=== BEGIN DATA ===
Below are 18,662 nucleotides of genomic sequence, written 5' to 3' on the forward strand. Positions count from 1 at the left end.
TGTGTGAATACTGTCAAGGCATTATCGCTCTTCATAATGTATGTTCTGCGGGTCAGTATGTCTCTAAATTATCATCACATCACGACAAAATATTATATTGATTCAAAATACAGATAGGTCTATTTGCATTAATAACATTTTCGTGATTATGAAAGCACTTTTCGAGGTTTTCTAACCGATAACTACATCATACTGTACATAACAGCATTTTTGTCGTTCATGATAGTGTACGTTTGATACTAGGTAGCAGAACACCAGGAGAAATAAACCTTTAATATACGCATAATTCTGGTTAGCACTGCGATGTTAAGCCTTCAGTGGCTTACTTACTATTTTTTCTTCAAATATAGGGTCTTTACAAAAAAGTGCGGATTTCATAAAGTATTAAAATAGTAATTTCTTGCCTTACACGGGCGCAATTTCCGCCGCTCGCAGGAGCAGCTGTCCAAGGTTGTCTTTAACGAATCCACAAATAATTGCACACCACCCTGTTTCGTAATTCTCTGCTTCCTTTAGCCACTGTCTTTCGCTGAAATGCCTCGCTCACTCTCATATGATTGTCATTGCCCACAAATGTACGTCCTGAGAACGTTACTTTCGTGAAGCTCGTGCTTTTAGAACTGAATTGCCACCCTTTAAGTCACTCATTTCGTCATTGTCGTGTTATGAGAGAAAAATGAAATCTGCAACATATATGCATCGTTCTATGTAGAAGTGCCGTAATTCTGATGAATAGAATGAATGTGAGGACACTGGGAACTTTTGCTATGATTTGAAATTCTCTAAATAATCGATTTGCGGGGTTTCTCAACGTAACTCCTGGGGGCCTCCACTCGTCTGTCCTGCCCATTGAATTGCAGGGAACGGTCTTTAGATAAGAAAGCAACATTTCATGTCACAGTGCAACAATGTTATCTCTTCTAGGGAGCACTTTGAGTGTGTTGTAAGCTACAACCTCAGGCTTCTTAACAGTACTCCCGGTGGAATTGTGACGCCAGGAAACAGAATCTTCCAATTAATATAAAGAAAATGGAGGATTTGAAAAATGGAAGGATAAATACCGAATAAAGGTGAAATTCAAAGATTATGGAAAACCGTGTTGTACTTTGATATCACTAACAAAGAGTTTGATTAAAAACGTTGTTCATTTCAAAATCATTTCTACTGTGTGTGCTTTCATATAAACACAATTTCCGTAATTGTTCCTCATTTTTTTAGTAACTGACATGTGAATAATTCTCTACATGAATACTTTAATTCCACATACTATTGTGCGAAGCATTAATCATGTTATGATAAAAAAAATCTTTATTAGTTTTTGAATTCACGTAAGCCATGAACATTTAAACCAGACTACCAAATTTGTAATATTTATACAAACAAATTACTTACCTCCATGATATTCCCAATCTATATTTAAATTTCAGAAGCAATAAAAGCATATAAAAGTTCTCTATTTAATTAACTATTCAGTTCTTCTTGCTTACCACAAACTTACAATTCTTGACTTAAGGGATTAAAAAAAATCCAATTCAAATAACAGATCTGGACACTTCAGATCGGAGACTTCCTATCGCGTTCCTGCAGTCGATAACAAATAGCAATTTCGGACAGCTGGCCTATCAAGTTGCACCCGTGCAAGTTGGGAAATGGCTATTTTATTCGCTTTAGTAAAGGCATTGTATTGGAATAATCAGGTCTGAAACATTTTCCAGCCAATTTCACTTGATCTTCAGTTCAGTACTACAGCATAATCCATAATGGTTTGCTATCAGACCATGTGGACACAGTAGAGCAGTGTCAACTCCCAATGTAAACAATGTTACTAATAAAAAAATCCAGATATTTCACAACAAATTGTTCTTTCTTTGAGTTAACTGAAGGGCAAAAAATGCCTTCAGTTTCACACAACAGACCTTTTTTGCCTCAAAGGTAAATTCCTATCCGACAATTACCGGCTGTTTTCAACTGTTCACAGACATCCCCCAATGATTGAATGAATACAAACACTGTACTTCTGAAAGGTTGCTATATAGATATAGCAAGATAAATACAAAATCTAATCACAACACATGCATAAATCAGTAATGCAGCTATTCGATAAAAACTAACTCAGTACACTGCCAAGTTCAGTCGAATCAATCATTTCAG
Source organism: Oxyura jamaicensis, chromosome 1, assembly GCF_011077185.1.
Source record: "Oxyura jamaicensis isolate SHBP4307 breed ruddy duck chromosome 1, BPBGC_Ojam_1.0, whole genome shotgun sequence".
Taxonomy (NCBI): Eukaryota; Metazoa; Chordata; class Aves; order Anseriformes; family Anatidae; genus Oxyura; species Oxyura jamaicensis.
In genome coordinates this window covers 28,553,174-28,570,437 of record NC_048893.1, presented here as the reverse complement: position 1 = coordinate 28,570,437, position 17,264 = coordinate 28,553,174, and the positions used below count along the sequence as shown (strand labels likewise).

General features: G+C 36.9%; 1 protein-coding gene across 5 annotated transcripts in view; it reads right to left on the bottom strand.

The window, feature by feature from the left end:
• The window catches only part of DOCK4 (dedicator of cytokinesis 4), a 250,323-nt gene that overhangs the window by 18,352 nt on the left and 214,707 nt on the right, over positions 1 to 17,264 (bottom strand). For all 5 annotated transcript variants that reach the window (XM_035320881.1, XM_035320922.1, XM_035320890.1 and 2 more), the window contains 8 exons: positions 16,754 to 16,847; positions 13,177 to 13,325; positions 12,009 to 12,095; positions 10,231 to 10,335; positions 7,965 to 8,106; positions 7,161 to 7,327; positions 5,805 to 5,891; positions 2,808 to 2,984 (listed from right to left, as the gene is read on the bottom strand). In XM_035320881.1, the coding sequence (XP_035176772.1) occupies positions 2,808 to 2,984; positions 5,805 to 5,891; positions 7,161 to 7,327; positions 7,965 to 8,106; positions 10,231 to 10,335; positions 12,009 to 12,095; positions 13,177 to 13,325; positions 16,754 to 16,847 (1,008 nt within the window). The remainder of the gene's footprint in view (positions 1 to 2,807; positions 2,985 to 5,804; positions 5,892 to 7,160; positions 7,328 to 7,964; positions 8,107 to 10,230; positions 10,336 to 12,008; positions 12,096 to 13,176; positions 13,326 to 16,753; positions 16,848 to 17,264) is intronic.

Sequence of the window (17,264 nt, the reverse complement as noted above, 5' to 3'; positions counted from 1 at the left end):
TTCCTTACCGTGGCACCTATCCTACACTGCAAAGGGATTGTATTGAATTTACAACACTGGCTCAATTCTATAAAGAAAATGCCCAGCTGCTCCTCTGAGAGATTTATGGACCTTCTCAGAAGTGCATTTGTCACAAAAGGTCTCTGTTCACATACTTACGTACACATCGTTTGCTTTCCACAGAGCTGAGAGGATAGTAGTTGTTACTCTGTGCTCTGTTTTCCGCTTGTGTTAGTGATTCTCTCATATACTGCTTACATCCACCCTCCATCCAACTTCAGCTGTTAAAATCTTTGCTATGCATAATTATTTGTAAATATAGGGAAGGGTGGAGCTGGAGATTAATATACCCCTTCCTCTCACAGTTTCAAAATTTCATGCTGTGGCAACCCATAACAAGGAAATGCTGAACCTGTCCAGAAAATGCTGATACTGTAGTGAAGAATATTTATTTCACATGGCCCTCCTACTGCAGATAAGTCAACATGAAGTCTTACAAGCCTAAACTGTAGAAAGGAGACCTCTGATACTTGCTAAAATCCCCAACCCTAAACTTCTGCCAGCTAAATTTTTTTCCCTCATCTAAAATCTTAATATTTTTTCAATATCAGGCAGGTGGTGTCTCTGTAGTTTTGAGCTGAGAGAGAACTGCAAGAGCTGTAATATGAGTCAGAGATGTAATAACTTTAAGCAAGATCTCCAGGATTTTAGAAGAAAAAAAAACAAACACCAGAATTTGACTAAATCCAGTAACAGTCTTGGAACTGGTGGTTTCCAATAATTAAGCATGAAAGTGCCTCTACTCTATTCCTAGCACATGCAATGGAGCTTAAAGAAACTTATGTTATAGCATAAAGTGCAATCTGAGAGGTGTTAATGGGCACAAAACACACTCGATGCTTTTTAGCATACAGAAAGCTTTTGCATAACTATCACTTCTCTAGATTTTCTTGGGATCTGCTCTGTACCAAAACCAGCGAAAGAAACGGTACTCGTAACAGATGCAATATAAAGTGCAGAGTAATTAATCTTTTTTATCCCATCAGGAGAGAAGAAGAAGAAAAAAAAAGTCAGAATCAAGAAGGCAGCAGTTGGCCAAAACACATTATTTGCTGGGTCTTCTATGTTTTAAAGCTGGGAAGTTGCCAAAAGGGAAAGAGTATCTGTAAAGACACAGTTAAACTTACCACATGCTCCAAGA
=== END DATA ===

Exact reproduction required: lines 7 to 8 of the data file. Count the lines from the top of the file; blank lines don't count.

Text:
General features: G+C 36.9%; 1 protein-coding gene across 5 annotated transcripts in view; it reads right to left on the bottom strand.

The window, feature by feature from the left end: